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7 November, 2000

FYI answer for 11/06

Because McMurdo is on the other side of the International Dateline, I am a day of the week ahead of you, but five clock hours behind you.

McMurdo Station, Antarctica time is

20 hours ahead of EST

19 hours ahead of CST

18 hours ahead of MST

17 hours ahead of PST

When you cannot train outside because of the weather (today was still a Condition 2), then bring the training inside. Today I joined my friends from Project S-157, who will be heading to a remote location called Ice Stream C, in crevasse training. Since their location is on a glacier, they are more at risk of falling into crevasses, which are cracks or fissures, sometimes large and deep, in a glacier or the earth.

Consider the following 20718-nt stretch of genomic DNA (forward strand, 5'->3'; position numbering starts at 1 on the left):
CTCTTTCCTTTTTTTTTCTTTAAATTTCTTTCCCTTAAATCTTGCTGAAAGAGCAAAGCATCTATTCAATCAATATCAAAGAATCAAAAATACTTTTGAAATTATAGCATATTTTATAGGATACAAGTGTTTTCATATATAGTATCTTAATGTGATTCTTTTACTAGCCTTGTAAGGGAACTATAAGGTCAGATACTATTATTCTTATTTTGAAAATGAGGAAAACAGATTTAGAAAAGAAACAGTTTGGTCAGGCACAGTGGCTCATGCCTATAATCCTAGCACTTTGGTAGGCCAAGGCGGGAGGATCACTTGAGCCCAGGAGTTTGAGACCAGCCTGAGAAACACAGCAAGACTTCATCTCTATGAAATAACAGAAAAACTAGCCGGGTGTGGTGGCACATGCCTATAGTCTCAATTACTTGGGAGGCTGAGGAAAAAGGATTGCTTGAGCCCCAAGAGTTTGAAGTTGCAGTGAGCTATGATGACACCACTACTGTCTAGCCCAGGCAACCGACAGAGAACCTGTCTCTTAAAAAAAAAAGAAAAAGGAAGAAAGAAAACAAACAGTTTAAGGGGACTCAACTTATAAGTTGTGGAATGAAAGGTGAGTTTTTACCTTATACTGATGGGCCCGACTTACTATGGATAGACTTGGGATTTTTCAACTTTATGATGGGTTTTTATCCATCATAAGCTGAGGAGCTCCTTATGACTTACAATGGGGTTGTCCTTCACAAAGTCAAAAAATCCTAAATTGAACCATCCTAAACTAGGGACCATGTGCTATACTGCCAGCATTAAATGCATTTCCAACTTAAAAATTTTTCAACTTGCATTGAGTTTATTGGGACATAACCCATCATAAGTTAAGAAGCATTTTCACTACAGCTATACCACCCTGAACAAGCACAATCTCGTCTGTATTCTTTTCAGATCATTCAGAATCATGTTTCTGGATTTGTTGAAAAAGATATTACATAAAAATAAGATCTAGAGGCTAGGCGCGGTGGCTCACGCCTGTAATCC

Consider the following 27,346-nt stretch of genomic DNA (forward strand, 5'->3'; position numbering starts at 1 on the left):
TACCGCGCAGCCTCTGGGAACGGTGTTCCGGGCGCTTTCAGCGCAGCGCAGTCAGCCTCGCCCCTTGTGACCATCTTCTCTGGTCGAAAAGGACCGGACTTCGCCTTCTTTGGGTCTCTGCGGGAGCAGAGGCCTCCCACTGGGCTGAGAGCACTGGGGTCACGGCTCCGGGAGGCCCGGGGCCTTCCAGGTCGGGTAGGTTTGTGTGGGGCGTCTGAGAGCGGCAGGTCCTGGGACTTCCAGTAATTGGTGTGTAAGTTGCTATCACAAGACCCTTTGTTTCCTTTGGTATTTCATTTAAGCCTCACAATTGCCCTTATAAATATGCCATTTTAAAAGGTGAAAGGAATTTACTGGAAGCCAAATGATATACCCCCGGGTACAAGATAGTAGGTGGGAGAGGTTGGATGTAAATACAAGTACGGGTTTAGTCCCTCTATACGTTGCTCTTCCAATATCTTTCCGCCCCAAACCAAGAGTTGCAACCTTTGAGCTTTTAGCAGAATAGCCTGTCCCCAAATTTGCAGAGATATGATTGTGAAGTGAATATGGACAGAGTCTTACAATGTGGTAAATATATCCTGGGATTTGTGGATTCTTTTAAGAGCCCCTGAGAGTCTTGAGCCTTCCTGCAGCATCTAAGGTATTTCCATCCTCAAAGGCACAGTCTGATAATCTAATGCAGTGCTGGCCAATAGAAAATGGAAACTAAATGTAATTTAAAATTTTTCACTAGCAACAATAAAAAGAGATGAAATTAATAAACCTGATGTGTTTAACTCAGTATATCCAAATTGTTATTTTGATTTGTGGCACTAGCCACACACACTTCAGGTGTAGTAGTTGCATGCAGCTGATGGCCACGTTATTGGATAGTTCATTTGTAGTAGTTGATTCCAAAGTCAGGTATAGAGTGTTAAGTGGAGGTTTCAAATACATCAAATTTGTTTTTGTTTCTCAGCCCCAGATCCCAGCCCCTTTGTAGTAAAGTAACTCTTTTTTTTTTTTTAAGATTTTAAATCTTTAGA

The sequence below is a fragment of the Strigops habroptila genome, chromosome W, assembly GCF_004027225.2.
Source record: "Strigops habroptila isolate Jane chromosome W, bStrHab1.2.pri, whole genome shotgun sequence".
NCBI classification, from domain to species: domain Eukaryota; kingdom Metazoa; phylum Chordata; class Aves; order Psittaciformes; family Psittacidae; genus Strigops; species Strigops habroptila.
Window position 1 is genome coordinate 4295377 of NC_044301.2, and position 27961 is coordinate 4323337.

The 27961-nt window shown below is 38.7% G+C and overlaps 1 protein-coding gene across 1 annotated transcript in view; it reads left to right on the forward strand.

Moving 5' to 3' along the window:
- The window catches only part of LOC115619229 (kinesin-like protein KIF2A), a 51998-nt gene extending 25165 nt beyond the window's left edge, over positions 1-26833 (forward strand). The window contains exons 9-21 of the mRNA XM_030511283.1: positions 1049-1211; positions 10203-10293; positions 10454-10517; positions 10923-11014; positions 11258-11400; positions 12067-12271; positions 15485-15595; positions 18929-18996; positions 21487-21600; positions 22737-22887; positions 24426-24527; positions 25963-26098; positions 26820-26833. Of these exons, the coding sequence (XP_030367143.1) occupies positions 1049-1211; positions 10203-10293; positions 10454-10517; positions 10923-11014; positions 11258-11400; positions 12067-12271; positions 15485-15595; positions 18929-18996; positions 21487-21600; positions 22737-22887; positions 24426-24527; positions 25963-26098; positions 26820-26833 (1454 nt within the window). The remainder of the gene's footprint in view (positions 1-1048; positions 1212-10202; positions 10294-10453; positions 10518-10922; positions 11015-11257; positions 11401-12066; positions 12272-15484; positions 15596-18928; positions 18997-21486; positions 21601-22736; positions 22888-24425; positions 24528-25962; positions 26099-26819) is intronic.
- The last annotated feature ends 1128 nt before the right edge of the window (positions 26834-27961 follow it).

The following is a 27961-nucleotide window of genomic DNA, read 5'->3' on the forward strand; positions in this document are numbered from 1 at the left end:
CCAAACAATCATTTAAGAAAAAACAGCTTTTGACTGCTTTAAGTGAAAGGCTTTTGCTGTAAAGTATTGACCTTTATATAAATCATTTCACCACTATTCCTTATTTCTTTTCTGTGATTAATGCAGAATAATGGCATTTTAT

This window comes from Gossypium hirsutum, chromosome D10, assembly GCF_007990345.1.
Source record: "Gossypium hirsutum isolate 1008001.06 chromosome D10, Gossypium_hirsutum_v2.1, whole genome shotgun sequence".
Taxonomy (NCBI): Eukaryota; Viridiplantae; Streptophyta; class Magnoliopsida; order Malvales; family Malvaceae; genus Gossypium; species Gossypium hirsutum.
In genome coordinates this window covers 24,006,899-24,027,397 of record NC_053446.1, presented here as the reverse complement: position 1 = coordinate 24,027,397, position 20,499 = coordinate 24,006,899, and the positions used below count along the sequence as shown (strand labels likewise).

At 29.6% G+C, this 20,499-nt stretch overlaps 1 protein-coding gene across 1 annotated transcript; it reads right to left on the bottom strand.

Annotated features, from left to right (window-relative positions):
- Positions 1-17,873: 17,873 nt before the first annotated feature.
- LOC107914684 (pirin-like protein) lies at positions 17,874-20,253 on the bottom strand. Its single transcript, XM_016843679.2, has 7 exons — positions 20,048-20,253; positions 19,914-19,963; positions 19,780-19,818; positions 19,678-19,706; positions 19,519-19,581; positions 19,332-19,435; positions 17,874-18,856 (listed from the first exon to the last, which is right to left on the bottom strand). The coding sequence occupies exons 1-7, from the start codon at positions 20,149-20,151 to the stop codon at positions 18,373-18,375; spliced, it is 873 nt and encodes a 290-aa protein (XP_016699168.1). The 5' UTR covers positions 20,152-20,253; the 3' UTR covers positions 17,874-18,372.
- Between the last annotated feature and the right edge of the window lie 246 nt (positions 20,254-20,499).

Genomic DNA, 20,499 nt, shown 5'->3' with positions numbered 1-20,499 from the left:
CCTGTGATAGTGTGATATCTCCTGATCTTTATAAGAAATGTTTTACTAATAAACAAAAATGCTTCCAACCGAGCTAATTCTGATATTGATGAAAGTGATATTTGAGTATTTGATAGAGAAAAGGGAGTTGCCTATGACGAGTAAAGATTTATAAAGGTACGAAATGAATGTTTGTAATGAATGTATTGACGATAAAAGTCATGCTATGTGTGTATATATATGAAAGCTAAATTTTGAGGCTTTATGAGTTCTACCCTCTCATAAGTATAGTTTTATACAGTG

Anytime the members of S-157 are walking from their camp to a drilling location, they will dress in harnesses and ropes, and they will be tethered together approximately 10 feet apart. This is the way to be prepared. If you have a plan of action, then accidents have a better chance of ending well.

We used the McMurdo gym for our training. I learned how to tie figure-eight, clover, and prussik knots. I learned the correct way to fall to the ground in a 'dead man lay' when the member in front or behind me falls through a crevasse. From that point, they taught me how to make a Z-pulley system so I could pull an unconsious person up, no matter how heavy he/she might be. There is also a climbing wall in the gym so I learned how I can help myself by a climbing system, if I were the one to fall in the crevasse, and remain consious.


Glaciers are ______ masses that are attached to land. When a glacier breaks away from the _______ and falls into the sea, it is called calving, and the glacier is now an ___________.

Good thing this is practice, indoors too

A prussik knot

Getting the straps on correctly

Remember: If this were real, I would have on +30 pounds of clothing, thick mittens or gloves and the crevasse may be very deep

Do you think I'm ready for a real crevasse rescue now?

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